Fifth Ward Alderman Leslie Hairston was in attendance, as her concurrence with the proposal is required before it can be brought to the City Council for approval. She said that she wanted to hear what people had to say, before she would say yea or nay.
Under Antheus’ plan, the 450,000 sq. ft. building would have 325 to 350 apartments (primarily one bedroom and two bedroom; with roughly 30 studios; and 30 three-bedrooms). The lobby area and function rooms would be retained, and a restaurant included. Antheus estimated that 450 to 500 people would reside in the building, compared with more than 700 students in the former dormitory.
Meeting attendees were generally favorable toward the building plan, which would include a lot of restoration work. That informal consensus left a vacuum of sorts for 5490’s complaints and worries about parking to take up most of the time and dominate the meeting. The people of 5490 said the development would worsen a tight parking situation in the area.
I state here that I like the proposed project and I believe that, at least in this neighborhood, anti-project parking arguments are mostly used in narrow self-interest, despite claims that they are for the general good.
The 5490 building, with about 20 units, has no on-site parking. The building does have a large area in back that could accommodate perhaps 20 cars. This was noted from the floor, and by Eli Ungar. In addition, Ungar repeated what he has said at every similar meeting – that a specific building project cannot solve the neighborhood’s “parking problem” and that adjacent property owners shouldn’t expect someone else’s project to solve their problems. Alderman Hairston has generally agreed with that position, adding that the parking issue should be addressed community wide, not project-by-project. That’s old news, and the tone of the audience seemed to be that they were weary of people trying to stop beneficial projects by using parking as a wedge.
In refutation of 5490’s prediction that parking gridlock would be caused by the Shoreland development, there were two general arguments: (1) by Antheus citing their recent experience, and (2) by people in the audience who essentially said this project is what the neighborhood needs, and parking is not the pivotal issue.
Antheus and its property management company MAC Properties have experience with rehabbed rental buildings in Hyde Park, such as Windermere House and Algonquin Apartments. They said that about one-third of renters use parking facilities on the properties, and that both properties have unused parking spaces in their lots. Ungar said they expect the Shoreland to follow this pattern. He also said that Antheus has more than 100 vacant parking spaces in its “portfolio.”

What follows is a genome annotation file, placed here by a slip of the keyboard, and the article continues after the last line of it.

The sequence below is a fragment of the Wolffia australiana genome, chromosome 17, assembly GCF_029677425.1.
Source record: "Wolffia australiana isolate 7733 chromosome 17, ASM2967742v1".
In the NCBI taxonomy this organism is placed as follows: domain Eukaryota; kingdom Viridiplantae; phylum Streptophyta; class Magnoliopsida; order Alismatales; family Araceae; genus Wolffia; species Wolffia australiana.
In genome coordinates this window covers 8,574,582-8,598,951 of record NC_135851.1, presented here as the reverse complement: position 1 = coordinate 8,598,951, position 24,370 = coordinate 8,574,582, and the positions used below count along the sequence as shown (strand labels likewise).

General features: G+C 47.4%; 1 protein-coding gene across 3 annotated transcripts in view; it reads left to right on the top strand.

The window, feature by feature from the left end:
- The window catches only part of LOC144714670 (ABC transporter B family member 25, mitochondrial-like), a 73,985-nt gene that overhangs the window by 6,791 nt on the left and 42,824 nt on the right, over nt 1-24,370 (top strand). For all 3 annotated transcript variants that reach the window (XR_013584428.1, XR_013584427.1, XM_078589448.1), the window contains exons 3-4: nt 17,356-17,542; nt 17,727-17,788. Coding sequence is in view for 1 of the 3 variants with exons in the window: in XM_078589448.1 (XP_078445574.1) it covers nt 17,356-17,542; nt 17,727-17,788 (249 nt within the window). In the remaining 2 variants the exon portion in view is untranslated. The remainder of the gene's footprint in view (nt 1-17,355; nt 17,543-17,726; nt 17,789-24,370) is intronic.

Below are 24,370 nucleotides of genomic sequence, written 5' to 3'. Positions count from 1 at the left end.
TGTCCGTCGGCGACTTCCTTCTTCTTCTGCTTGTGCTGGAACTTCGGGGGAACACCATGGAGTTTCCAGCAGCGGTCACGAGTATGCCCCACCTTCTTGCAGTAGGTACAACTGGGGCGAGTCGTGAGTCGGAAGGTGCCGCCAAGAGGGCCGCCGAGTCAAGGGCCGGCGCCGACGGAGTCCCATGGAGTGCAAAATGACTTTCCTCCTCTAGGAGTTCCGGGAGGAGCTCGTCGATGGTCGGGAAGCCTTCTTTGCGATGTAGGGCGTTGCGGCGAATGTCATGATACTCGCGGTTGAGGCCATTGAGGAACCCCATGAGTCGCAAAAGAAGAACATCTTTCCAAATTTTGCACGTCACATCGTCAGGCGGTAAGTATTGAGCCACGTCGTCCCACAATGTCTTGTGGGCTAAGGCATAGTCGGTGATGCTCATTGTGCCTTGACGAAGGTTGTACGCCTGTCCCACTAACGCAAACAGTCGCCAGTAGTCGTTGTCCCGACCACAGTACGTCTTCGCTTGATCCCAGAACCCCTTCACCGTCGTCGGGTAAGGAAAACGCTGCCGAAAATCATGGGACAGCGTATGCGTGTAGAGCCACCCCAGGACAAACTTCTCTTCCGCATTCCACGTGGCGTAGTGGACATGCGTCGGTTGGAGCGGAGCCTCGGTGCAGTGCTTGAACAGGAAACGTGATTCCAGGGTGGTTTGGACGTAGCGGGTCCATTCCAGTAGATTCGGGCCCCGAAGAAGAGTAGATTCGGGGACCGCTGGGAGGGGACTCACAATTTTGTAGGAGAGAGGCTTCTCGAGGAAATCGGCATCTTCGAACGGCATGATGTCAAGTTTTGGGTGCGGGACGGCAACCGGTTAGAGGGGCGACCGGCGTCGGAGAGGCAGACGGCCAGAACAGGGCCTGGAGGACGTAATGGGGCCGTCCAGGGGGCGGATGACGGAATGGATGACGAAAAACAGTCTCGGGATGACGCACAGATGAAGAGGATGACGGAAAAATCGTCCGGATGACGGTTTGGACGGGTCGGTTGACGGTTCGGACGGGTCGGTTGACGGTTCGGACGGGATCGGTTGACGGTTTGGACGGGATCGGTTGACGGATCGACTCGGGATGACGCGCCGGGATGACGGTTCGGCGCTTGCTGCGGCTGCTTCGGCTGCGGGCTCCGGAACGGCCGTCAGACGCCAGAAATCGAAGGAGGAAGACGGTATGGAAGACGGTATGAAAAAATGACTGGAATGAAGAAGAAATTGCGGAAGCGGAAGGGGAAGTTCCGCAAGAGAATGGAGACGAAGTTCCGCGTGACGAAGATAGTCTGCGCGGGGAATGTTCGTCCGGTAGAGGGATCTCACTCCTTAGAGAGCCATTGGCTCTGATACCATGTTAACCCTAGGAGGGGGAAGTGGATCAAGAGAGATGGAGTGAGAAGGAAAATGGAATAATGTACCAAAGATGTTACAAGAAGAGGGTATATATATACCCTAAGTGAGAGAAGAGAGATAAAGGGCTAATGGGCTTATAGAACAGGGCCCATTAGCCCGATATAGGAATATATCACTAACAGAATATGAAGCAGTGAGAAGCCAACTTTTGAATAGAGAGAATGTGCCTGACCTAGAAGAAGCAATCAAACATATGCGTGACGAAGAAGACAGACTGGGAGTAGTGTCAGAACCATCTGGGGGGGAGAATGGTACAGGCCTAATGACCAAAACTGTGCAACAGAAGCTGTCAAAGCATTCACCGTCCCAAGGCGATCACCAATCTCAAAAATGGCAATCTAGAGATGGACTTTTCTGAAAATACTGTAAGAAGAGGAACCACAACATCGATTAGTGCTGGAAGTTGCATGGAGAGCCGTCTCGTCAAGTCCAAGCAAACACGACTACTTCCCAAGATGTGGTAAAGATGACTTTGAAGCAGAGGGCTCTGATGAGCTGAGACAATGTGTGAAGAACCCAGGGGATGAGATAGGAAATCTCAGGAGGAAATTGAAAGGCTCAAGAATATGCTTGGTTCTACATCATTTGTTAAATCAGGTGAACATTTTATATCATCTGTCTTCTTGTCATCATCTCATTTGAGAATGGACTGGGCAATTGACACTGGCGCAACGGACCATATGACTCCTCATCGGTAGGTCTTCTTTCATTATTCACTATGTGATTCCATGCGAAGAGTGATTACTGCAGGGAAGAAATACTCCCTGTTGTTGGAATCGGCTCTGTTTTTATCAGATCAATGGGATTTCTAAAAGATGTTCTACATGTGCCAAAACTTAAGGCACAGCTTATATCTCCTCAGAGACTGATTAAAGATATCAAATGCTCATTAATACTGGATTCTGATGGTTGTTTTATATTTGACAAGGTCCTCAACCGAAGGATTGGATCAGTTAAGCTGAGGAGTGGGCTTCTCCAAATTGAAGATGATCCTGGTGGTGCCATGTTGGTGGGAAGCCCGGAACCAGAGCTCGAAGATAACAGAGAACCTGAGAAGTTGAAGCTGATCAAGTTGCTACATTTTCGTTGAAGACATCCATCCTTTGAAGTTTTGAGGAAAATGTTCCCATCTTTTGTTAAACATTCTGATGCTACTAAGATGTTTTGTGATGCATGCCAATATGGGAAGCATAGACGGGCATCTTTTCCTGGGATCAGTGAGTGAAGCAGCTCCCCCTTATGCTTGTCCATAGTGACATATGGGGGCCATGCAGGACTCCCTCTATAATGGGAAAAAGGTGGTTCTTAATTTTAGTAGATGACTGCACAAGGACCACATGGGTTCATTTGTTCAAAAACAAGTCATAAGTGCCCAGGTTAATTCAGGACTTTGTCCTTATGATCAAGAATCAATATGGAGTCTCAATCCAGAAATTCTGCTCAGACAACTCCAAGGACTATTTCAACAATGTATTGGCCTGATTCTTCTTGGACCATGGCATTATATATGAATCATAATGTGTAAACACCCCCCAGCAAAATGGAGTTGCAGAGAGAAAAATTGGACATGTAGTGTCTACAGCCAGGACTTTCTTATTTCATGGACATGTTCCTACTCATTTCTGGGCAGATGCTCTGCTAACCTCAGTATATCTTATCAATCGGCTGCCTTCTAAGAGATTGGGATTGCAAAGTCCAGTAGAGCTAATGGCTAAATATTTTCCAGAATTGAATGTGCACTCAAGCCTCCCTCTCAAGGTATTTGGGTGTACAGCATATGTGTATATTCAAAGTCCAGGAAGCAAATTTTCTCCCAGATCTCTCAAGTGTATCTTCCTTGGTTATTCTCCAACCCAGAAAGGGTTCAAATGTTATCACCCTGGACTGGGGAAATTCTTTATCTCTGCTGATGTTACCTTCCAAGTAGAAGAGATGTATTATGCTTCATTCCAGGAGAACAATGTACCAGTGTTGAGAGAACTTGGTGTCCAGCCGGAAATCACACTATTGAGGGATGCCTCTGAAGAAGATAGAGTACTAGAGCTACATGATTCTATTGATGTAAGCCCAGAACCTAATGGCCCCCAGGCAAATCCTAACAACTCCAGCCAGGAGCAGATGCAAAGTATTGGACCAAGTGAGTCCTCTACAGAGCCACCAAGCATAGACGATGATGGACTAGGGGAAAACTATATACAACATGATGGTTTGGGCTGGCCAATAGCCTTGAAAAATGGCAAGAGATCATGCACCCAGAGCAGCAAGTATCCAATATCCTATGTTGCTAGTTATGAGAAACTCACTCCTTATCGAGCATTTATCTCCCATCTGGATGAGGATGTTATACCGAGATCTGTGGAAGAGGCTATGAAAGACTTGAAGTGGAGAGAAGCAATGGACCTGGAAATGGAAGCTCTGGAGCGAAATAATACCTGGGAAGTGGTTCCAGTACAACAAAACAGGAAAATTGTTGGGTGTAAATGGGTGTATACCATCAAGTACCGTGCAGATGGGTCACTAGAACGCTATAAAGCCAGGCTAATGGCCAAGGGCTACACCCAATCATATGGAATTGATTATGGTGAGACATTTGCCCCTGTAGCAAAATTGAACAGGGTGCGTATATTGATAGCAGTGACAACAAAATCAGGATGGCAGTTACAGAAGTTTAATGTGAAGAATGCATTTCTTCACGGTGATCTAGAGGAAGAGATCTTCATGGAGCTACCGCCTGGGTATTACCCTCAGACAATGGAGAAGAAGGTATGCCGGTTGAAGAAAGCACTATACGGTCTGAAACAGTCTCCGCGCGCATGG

Ungar said it’s feasible to get 100 “legal” parking spaces into the building without encroaching upon the residential space. A “legal” parking place is one that meets the City code’s criteria for self-parking, in terms of square area, access and maneuvering room. The City figures a building’s “parking ratio” in terms of “legal” spaces. That in itself would meet anticipated demand for about one-third of the Shoreland apartments. However, a valet operation with staff-operated lifts and stackers would enable the garage to handle about 220 cars. In its PD application, Antheus is seeking a variance that will permit this arrangement, which will be important for accommodating function and restaurant parking, as well as residents’ needs. The condominium proposals had included parking on a one-to-one ratio (which 5490 liked), but it required a multi-story garage that would have consumed residential and public space. Antheus says the rental proposal is not economically viable if that residential space is taken up by parking.
Speakers from 5490 took the position that plentiful parking is necessary for property values and quality of life. Others took the opposite position, stating that walkability, density, ability to live without a car, are what make for a desirable neighborhood, and they said that many vibrant places thrive with an extremely tight parking environment, maybe because of it. Hyde Park’s good public transportation was noted. Strong statements were made about the benefits of this project (which has funding commitments despite the present economy). One speaker went so far as to say that if you see a neighborhood with plenty of parking for everyone, you wouldn’t want to live there. An owner of Open Produce on 55th Street said storefront businesses need foot traffic more than they need customer parking.
My overall take of the meeting is that most people want the Alderman to approve the proposal and move it forward. I believe she received that message. She would also like to hear individually from people.
Ungar closed by asking anybody with an alternate proposal for the Shoreland to come forward with it. Further, he said that he understands that the parking issue will continue to be prominent, and that Antheus would be pleased to commit financial support to city public parking projects in the neighborhood.
I hope very much that this project is approved in its present form. The alternative is probably a vast derelict building. Hyde Park is already saddled with two large vacant buildings—Doctors Hospital and St. Stephen’s Church. Narrowly focused opponents stopped redevelopment of these two sites. Both buildings are hulking corpses. Hyde Park cannot have another.